I think the main funtion of that sensor is to control fan speed efficiently. In our gaming pc we have massive cooling capacity so changes in temperatures are usually "very slow" . But in laptops with those tiny coolers need some "prediction" to ramp up the speed before the CPU/SoC gets too hot.
Old Ryzen CPU (1000 - 2000 Series) has a 10°C offset and Threadripper 1000 series 27°C offset for that reason

A solution to make the fans don't go like a 16yr with a Honda Civic is chaging the temperature hysteresis in relation to the fan speed. You can change the value on the BIOS to like 10°C
 

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solution to make the fans don't go like a 16yr with a Honda Civic is chaging the temperature hysteresis in relation to the fan speed. You can change the value on the BIOS to like 10°C
I went and bought a fan controller with 8 channels that support up to 30w each, got tired of speedfan and software control in general not to mention too little fan headers on mobo, i use it now only to set pump speeds manually, fan speeds i control now on the front pannel of a pc. Set one speed and all is good no matter the temps
 

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The CPU runs hot. Mine will hit 90C very quickly no matter what I do, so... uh... surprise?
 

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Discussion Starter · #10 ·

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Discussion Starter · #12 ·
Tctl/Tdie like a said is the peak temperature of all the sensor integrated in the CPU and modern CPUs has a LOT of sensors. Meanwhile CPU CCDx and CPU die the average temp registred in X period of time. We don't know how those values are calculated because documentation is very scarce. Only some random articles from AMD and comments from AMD Reps on reddit .
I think the main funtion of that sensor is to control fan speed efficiently. In our gaming pc we have massive cooling capacity so changes in temperatures are usually "very slow" . But in laptops with those tiny coolers need some "prediction" to ramp up the speed before the CPU/SoC gets too hot.
Old Ryzen CPU (1000 - 2000 Series) has a 10°C offset and Threadripper 1000 series 27°C offset for that reason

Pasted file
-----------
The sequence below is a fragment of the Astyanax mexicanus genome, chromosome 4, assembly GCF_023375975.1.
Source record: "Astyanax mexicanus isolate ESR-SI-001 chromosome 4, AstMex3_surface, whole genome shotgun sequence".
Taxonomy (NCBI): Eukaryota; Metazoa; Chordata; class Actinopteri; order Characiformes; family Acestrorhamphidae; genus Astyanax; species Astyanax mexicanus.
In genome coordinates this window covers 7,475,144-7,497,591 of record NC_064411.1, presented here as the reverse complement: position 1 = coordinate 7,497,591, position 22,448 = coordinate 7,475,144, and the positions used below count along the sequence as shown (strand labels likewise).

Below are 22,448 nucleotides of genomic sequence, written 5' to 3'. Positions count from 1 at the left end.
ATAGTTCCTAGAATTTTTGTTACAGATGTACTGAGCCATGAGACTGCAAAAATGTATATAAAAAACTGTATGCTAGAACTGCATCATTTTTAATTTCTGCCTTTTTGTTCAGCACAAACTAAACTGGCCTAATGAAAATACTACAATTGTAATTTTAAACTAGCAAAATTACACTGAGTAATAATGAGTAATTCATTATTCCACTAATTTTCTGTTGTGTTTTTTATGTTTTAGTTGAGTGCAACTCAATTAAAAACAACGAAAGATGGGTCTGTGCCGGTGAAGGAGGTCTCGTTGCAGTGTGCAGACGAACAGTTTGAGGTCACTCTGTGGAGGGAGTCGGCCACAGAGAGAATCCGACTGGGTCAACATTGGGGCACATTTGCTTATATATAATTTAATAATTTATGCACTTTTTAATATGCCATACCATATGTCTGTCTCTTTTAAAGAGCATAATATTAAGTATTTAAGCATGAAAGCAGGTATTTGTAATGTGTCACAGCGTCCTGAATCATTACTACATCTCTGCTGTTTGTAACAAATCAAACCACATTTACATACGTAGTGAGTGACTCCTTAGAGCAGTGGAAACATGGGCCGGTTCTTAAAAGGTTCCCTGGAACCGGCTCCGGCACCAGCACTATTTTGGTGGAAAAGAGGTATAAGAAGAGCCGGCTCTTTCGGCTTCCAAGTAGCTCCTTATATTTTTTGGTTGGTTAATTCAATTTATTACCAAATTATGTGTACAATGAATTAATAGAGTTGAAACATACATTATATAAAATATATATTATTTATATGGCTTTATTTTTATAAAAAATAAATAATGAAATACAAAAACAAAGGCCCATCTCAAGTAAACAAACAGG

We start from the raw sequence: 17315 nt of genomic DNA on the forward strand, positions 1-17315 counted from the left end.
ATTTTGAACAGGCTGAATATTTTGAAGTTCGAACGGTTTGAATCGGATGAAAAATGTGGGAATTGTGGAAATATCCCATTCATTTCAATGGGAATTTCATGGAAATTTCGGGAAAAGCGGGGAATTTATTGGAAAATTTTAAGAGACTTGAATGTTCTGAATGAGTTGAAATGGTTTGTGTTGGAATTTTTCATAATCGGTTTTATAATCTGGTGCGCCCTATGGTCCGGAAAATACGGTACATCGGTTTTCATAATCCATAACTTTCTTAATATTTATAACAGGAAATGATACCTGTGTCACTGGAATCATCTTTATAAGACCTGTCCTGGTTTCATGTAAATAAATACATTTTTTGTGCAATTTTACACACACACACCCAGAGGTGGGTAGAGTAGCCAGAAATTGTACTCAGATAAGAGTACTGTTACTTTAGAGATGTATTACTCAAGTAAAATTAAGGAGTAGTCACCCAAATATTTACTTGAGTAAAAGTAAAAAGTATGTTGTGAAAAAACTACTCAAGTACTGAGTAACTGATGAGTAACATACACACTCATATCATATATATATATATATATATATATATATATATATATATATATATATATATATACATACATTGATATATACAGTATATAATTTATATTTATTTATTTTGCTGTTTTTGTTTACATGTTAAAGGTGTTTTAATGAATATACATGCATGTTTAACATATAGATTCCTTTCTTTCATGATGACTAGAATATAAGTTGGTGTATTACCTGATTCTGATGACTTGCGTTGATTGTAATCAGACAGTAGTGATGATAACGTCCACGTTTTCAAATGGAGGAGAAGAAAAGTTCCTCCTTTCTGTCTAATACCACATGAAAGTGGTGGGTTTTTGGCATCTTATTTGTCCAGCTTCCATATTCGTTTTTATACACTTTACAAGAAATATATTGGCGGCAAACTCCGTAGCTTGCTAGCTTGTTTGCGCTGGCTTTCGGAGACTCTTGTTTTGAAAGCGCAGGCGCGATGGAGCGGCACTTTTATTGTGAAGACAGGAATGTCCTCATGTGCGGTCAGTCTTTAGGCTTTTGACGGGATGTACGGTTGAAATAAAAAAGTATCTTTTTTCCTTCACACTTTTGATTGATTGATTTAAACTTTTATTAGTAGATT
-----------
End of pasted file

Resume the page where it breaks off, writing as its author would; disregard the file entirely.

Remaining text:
A solution to make the fans don't go like a 16yr with a Honda Civic is chaging the temperature hysteresis in relation to the fan speed. You can change the value on the BIOS to like 10°C
I've got the fans behaving. Wow, 27 degrees. What an offset!!

I'm getting tired of this lack of documentation. Again!
Not that it was specifically this processor (or even AMD) that irritated me in the first place.

I have this feeling that X3D isn't coming back - it was just done to beat Intel. Intel had its own "X3D" with Broadwell. They didn't bring it back - just relied on higher core frequencies and the fact that their 5000 series didn't overclock past 4.2GHz
Zen 4 architecture is so similar to Zen 3, I think that having fast RAM (DDR5 6000 for example) is going to negate a lot of what the extra cache would do for Zen 4 if it was on DDR4 3600
 

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you use air cooler on 8 core chip. you probably overclocked too? you need AIO 360mm for peace of mind
I ran a 5800X on the same tower cooler and it never breached 75C. The X3D chip runs super hot.
 

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X3D doesn't run very hot, I don't have my new FC140 yet, but this is PA120. You should check your cooling :cool:


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First: my 5800X3D is cooled by a 2019 Noctua D15 with the correct amount of Arctic Silver 5 in the right place.